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Local talent sets the mood in the Apple House.
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Mercier Orchards has their own brand of hard cider.
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Two tractors and trailers run from April through November, carrying visitors through the orchards for UPick adventures.
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Twelve counters dish out baked goods; they realize that's still not enough.
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It's all in the family as Joe Foster runs the retail operations.
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The sample station provides nibbles of Mercier products including fresh apple cider.
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Mercier Orchards grew from 27 acres to 350 acres.
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On her 95th birthday, matriarch Adele Mercier with her son Tim who currently oversees the business.
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Over 35 varieties of trees are planted, including Honey Crisp, a summer favorite.
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The tractor driver takes a break. His favorite snack? Apples, of course.
Plant trees, and they will come.
That's probably not the exact advice that Bill Mercier originally imparted to his son Tim or to his granddaughter's husband Joe Foster years ago, but since 1943, the Mercier family has been planting apple trees on their Blue Ridge slice of heaven. Sure as shootin', the people came, and they continue to come. So much so, that the little apple house beside the road where locals purchased local fruits and vegetables has turned into a multi-million dollar enterprise perched atop some 350 acres.
Mercier Orchards located in Blue Ridge, Georgia, can't contain their excitement or their business. Currently renovating and expanding, the Mercier family is bursting at the seams as Joe Foster - Son-in-Law #2, he likes to call himself - takes the lead in retail operations. "We are very reactive," says Foster. "We react to what customers want."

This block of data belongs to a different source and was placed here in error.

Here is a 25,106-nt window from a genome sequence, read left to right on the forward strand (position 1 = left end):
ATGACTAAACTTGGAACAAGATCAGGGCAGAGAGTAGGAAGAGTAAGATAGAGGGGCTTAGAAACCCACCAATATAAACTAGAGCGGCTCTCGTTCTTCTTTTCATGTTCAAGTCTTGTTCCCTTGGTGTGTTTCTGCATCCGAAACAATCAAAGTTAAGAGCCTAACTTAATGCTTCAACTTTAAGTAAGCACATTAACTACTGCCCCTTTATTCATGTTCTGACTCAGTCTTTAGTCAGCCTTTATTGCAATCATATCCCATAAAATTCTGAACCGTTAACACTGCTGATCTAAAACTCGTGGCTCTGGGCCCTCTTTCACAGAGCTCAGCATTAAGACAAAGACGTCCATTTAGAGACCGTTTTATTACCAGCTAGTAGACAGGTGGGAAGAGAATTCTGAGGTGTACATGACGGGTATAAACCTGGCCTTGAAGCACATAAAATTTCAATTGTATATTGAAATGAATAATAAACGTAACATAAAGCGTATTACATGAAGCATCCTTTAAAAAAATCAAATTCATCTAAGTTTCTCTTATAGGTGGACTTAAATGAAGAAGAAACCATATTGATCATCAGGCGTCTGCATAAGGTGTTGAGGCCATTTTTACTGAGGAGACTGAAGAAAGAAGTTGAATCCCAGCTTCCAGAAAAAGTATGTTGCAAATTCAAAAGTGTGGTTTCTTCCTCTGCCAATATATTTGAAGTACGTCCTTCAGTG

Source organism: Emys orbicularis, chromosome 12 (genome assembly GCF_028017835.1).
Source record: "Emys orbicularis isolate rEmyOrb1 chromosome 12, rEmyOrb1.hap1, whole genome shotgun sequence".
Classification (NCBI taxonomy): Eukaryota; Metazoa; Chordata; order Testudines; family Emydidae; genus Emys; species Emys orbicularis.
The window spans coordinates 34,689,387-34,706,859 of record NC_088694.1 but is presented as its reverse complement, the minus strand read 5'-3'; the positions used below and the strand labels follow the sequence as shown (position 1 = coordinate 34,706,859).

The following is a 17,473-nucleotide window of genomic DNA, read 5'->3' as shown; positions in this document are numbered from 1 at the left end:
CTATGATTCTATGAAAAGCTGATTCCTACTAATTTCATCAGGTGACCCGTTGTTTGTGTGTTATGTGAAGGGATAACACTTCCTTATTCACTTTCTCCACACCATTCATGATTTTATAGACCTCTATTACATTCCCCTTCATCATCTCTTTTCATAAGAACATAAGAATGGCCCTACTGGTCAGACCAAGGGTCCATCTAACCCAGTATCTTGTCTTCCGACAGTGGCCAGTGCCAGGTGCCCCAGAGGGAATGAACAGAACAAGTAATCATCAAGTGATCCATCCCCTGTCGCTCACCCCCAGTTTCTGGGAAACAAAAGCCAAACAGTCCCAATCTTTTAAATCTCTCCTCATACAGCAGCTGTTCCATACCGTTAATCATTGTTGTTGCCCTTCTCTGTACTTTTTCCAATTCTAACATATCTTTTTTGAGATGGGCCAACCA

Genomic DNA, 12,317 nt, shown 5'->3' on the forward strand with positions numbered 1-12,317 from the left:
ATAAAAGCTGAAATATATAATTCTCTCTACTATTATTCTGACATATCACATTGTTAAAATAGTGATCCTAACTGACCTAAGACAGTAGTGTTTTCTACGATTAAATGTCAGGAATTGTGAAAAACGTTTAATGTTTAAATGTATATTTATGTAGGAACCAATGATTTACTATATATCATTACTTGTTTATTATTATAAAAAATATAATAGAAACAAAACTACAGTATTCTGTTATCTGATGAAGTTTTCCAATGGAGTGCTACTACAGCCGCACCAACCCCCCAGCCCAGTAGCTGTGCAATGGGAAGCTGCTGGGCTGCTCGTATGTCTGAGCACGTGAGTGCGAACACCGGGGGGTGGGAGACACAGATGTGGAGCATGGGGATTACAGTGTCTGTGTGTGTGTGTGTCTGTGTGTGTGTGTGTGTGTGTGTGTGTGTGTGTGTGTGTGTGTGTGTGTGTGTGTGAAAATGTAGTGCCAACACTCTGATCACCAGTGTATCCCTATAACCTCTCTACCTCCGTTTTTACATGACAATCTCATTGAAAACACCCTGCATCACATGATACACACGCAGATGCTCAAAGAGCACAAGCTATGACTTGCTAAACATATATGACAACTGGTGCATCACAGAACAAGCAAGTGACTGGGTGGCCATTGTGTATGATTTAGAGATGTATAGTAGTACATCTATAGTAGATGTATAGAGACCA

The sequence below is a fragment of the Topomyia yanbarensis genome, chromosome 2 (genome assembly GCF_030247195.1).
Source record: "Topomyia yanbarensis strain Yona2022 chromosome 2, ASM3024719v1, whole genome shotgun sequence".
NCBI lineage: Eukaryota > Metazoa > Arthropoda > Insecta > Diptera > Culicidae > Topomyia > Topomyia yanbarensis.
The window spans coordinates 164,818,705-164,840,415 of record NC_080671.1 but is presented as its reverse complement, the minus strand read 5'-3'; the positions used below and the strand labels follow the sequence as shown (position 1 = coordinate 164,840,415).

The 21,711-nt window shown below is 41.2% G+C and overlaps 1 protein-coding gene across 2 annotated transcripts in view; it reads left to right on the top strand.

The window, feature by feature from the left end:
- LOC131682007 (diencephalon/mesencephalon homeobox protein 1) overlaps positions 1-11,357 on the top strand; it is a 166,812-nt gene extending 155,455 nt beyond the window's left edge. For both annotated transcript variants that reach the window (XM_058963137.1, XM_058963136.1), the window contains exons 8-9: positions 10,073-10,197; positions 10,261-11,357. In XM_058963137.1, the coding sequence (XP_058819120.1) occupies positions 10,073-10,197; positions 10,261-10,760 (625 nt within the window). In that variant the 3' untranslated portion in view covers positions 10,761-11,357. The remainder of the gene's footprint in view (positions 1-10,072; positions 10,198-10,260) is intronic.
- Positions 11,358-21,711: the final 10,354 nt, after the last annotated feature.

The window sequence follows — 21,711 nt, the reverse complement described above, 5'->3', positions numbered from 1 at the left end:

And what customers want are local, quality products. At the Apple House, visitors and locals find a variety of local artisan goods, from pottery to bird seed. Mercier has their own wines as well as a hard cider whose sales are through the roof. There are restaurants and eateries, UPick and UFish, peaches and blackberries, tractors and trailers.
But the absolute, most important item at Mercier Orchards is their signature fried pies. Blackberry, peach, apple, sweet potato, blueberry, cream cheese, and chocolate. The options are endless. Favorites this season? The star is the apple - no great surprise - followed closely by peach and sweet potato. On a daily basis during the fall season, an average of 12,000 plus pies are sold. They are that good.
As you travel through the North Georgia mountains and the Blue Ridge area, make a pit stop at Mercier Orchard. Click here for a look at our visit, and it'll have you hungry for more. More pies, that is. Good news is that you can order online and you'll have them within two days, but why would you want to. There's nothing like stepping into the Apple House, inhaling that apple sweetness and enjoying the fruits of the Mercier family labors.
Judy and Len Garrison are at home in Farmington, Georgia, just on the outskirts of Dawg country - better known as Athens. Len, an IT manager for a major Atlanta company, and Judy, an editor, author and travel writer, invite you to travel along with them as they explore the best of the South. Email them at firstname.lastname@example.org. Visit their website at Seeing Southern, and follow them on Twitter at @judyhgarrison , @seeing_southern and LIKE them on Facebook.